Human shield fears
Meanwhile, CNN has confirmed that the Yugoslav army has closed the key entry point into Albania, effectively locking thousands of ethnic Albanian Kosovars inside Yugoslavia.
The city of Morina has been the main entry point to Albania for over 200,000 Kosovoars in the last two weeks who say they were forced from their homes by Serb-led Yugoslav forces.
It was not immediately clear whether those left on the Yugoslav side of the border would be allowed to remain along the frontier.
Also, the Macedonian government reported tens of thousands of Kosovar Albanian refugees stuck at its border were being turned back by Serbian authorities and told to return to their villages.
Macedonian officials said the refugees were being forced by the Serbs to turn back. Humanitarian relief officials expressed concern the refugees might be used as human shields to discourage NATO bombing.
The reported forcible turnaround of the refugees could not be independently verified but other sources in contact with the Kosovar Albanians supported the account offered by Macedonian officials.
In all, an estimated 120,000 Kosovars are now in Macedonia, with tens of thousands more backed up at the Blace checkpoint. Other refugees have crossed into Montenegro.
Refugee officials estimate 1.1 million Kosovar Albanians out of a total population of 1.8 million have been displaced by Yugoslav forces and Serbian police.
Widespread skepticism on cease-fire
The White House said the cease-fire announcement would not stop the NATO bombing campaign.
"We're not interested in half measures or hollow gestures," said press secretary Joe Lockhart.
The U.S. also hardened its line against Belgrade by barring Yugoslav ships from U.S. ports and territorial waters until further notice.
U.S. Customs officials told CNN an executive order was signed Monday and that it is believed no Yugoslav ships remain in U.S. ports.
National Security Council spokesman David Leavy said the order was designed to economically isolate the government of Yugoslav President Slobodan Milosevic and also was a precaution against spying or sabotage.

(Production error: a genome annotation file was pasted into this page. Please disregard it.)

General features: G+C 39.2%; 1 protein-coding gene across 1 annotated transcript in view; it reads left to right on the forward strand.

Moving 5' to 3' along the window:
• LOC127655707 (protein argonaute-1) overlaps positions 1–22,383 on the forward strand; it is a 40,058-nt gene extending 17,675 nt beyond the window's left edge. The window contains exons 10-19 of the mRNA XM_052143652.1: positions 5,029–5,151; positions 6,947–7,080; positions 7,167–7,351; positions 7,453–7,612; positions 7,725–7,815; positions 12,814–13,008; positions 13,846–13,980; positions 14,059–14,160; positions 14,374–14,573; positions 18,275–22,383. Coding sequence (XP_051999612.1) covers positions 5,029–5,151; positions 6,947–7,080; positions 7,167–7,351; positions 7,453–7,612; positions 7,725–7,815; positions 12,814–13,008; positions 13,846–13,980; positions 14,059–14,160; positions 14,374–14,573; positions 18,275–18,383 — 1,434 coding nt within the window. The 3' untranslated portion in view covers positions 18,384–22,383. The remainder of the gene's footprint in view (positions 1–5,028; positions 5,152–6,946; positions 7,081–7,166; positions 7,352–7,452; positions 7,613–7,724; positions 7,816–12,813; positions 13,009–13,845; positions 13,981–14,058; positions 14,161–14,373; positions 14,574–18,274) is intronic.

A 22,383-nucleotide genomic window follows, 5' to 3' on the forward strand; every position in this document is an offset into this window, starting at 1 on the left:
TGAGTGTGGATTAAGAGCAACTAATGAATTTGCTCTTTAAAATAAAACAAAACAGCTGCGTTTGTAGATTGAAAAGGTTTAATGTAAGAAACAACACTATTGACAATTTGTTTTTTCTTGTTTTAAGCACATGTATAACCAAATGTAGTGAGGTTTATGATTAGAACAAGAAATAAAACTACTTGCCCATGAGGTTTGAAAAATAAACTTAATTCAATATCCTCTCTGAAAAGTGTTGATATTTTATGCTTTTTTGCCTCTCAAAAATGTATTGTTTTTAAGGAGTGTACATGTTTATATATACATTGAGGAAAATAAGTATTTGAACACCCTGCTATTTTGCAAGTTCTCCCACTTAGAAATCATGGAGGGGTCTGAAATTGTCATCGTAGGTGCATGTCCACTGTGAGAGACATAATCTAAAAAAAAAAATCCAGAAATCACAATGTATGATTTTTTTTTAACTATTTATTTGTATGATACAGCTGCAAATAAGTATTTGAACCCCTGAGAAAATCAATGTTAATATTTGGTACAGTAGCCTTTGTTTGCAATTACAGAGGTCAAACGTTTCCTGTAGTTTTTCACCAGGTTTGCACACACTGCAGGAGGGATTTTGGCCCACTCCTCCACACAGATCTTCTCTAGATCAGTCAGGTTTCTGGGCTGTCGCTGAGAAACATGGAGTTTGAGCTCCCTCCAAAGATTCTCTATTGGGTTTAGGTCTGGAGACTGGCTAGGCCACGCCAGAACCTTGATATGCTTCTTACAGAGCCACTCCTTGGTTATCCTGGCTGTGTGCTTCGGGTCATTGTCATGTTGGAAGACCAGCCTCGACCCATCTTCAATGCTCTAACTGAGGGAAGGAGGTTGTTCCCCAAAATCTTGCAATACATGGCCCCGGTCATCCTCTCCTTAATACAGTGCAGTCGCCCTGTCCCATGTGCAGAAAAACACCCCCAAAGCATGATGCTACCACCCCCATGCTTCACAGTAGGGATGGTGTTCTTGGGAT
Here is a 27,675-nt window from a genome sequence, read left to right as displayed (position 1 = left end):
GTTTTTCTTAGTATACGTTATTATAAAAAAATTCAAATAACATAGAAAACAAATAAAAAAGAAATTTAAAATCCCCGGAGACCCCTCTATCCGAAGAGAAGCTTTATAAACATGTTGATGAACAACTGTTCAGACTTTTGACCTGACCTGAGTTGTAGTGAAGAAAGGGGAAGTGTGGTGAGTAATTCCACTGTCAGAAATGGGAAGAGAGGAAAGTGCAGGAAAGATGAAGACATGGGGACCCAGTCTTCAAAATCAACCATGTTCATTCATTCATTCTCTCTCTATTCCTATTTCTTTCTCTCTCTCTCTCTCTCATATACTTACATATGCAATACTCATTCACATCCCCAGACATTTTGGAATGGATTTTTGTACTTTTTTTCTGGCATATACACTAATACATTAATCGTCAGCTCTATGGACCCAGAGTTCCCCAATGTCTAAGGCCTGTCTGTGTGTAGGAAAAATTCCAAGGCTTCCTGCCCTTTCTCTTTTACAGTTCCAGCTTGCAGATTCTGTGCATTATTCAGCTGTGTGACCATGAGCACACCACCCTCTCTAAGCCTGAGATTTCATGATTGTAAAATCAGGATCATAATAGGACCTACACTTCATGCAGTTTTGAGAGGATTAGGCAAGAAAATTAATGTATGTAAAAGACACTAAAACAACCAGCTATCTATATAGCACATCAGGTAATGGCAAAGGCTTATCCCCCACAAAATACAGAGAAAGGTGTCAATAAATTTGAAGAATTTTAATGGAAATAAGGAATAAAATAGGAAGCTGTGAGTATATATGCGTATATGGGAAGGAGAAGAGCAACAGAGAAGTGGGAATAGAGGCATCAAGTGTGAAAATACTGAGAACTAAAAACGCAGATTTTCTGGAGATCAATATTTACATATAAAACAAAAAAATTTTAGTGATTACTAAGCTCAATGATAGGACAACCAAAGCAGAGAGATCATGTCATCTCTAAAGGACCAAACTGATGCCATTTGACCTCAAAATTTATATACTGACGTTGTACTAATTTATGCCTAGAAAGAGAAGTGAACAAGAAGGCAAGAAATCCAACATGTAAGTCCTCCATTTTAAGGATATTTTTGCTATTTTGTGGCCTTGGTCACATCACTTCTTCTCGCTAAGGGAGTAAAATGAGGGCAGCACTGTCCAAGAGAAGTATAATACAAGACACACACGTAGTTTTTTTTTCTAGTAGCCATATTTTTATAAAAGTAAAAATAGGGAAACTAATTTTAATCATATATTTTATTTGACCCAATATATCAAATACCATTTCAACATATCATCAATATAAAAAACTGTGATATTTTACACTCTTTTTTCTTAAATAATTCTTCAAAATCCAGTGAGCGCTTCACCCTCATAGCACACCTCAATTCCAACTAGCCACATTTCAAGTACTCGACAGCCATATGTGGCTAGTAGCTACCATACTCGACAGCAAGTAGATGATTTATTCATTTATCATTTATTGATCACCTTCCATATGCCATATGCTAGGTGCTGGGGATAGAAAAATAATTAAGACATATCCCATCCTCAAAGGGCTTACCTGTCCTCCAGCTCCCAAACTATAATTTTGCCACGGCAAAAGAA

The executive order applies to ships flying the Yugoslav flag or considered to be under the control of the Yugoslav government.
French President Jacques Chirac said the Yugoslav proposal for a cease-fire fell far short of international demands -- and he condemned Milosevic's offensive in Kosovo.
"The actions carried out by Milosevic will not triumph," Chirac said. "Barbarism cannot have the last word. Justice must really win in the end, and the criminals will have to defend themselves."
In Moscow, officials called the cease-fire a positive step that could help end the suffering in Yugoslavia.
"Any peaceful initiative is beneficial," said Dmitry Yakushkin, a spokesman for Russian President Boris Yeltsin.
In Geneva, during an international humanitarian conference on the Kosovo crisis, Yugoslav Ambassador Branko Brankovic lashed out at the international community and issued a stern warning should NATO send in ground troops.
"In case any single soldier wants to put a foot on a single inch on my country, Vietnam is going to be zero compared to what all those who dare will face," he said.
With NATO ratcheting up its campaign against Yugoslav forces, alliance military spokesman Air Commodore David Wilby admitted that in the most intense night of bombing so far NATO bombs may have hit civilian buildings by mistake, killing several people.
Two large explosions tore through two apartment houses overnight and what appeared to be civilian homes in the town of Aleksinac, about 100 miles south of Belgrade.
Wilby conceded it is likely NATO bombs missed their target hitting the civilian apartment blocks. "It is possible such a rare fault may have occurred," he said adding there are indications that bombs aimed at an army barracks fell "600 meters short of the target."
He said even if the bombs were correctly targeted that a "guidance fault" or enemy fire may have led to a failure.
"Whatever the reason any unintended damage to civilian property or loss of life is very much regretted," he said.
Correspondents Brent Sadler, Christiane Amanpour, John King and Carl Rochelle contributed to this report.
NATO rejects cease-fire, resumes bombing Yugoslavia